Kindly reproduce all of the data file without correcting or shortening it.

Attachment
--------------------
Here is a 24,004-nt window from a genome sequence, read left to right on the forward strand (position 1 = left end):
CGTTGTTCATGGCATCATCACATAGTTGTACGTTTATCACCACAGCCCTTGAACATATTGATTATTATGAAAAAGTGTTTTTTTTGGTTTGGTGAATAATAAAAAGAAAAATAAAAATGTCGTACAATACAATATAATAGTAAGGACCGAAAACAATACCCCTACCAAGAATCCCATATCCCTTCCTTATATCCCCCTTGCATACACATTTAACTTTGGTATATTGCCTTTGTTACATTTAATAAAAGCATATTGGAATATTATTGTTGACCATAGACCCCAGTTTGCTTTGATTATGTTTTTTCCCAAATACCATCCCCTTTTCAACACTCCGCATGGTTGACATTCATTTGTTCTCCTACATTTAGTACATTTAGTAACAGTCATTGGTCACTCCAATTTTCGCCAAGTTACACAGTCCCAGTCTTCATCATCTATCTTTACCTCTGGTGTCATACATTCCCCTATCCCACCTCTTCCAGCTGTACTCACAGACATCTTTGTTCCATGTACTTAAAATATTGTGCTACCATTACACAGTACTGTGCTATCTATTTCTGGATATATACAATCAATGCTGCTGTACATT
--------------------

Here is a 24,004-nt window from a genome sequence, read left to right on the forward strand (position 1 = left end):
CGTTGTTCATGGCATCATCACATAGTTGTACGTTTATCACCACAGCCCTTGAACATATTGATTATTATGAAAAAGTGTTTTTTTTGGTTTGGTGAATAATAAAAAGAAAAATAAAAATGTCGTACAATACAATATAATAGTAAGGACCGAAAACAATACCCCTACCAAGAATCCCATATCCCTTCCTTATATCCCCCTTGCATACACATTTAACTTTGGTATATTGCCTTTGTTACATTTAATAAAAGCATATTGGAATATTATTGTTGACCATAGACCCCAGTTTGCTTTGATTATGTTTTTTCCCAAATACCATCCCCTTTTCAACACTCCGCATGGTTGACATTCATTTGTTCTCCTACATTTAGTACATTTAGTAACAGTCATTGGTCACTCCAATTTTCGCCAAGTTACACAGTCCCAGTCTTCATCATCTATCTTTACCTCTGGTGTCATACATTCCCCTATCCCACCTCTTCCAGCTGTACTCACAGACATCTTTGTTCCATGTACTTAAAATATTGTGCTACCATTACACAGTACTGTGCTATCTATTTCTGGATATATACAATCAATGCTGCTGTACATT